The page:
The Legislature has done considerable work on our proposed reforms, and I want to congratulate your care and thoughtfulness. Now it's time to act. Before you take up next year's budget, pass health care cost containment legislation. This is another hard decision. But for the good of the Commonwealth, let's do this and do it now.
Lastly, I ask you to continue your support of our public safety plan and send me a crime bill that is both strong and smart.
There are too many tragedies to recount. It really doesn't matter if it doesn't happen in your city or your neighborhood. Whether it's 14-year old Steven Odom shot and killed by a 19-year old in Boston, or Officer John Maguire shot and killed by a parolee in Woburn, everybody's loss matters. The overall rates of violent crime in many of our cities are down. But there are still too many instances of young people killing other young people, and isolated but no less shocking instances of repeat offenders committing further acts of violence. This problem belongs to all of us.
Last summer, the Legislature approved and funded our "Safe and Successful Youth Initiative." We are working alongside municipal leaders, local law enforcement and community groups in high crime areas to focus on those young people most likely to commit or be victims of crime. We want to support strategies that address local realities, with measurable success at reducing violence and engaging young people at risk, and to stop funding programs, however well intentioned, that are not getting results. I thank the Legislature for supporting this initiative and will ask you to do so again in our next budget. Together with our work to close achievement gaps in the schools, support summer jobs and mentoring, and improve job training, we have a sound and comprehensive plan.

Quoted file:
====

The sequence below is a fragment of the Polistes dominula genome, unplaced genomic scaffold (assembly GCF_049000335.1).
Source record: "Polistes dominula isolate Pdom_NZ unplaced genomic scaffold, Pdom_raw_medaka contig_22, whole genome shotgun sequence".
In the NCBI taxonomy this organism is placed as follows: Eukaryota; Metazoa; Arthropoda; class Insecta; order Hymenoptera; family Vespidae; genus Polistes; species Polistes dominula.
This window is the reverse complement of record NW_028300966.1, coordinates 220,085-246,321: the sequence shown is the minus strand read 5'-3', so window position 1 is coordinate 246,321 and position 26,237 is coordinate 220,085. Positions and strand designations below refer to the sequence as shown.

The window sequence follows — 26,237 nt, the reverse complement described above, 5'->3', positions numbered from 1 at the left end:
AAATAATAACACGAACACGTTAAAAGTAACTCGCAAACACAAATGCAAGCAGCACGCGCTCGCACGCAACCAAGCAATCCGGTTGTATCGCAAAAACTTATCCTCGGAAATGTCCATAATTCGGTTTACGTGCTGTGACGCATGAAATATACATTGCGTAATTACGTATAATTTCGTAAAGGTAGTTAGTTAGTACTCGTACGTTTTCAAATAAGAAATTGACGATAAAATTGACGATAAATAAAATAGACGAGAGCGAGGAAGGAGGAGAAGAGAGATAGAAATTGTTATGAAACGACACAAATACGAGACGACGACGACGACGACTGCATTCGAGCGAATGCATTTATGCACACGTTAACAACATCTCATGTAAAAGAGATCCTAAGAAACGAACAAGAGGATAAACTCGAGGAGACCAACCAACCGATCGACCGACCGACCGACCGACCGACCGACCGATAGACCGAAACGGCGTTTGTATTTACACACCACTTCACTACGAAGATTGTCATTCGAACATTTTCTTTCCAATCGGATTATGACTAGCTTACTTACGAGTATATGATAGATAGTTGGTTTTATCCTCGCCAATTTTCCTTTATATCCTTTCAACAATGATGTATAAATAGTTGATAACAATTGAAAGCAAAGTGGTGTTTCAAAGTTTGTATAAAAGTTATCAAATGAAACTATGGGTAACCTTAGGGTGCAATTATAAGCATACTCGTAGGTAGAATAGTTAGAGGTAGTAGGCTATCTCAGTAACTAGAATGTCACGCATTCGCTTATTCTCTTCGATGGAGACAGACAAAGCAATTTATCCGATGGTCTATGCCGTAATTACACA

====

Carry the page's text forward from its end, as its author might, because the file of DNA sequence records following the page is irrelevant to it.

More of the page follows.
Another piece of that strategy is before you now in a proposed crime bill. We have proposed reforms to both our Habitual Offender law and to our mandatory minimum sentencing laws to make the public safer. Both are important, and you must send me both.
In the past ten years, 84 people have been convicted and sentenced under our existing Habitual Offender law for committing three felonies. I proposed to lengthen the time before a third-time violent felon would become eligible for parole, and will support a mandatory sentence of life without the possibility of parole for anyone whose third felony is murder or a similarly heinous act of violence. These reforms are not about sweeping up the innocent or the unlucky. They rightly focus on the worst of those who repeatedly prey on our residents. We cannot and will not pursue a strategy that categorically rejects the proper place of parole in public safety. But that small number of the most hardened and destructive offenders ought to be separated from the public for a long time.
At the other end of the spectrum are non-violent drug offenders. And in these cases, we have to deal with the fact that simply warehousing non-violent offenders is a costly policy failure. Our spending on prisons has grown 30 percent in the past decade, much of that because of longer sentences for first-time and nonviolent drug offenders. We have moved, at massive public expense, from treatment for drug offenders to indiscriminate prison sentences, and gained nothing in public safety. 92 percent of the total prison population — 92 percent — is eligible for release at some point, and many come out more dangerous than they were when they went in. States across the country — most recently, Ohio, Delaware and South Carolina — have already recognized the folly of mandatory minimum sentences for non-violent drug offenders and made significant reforms.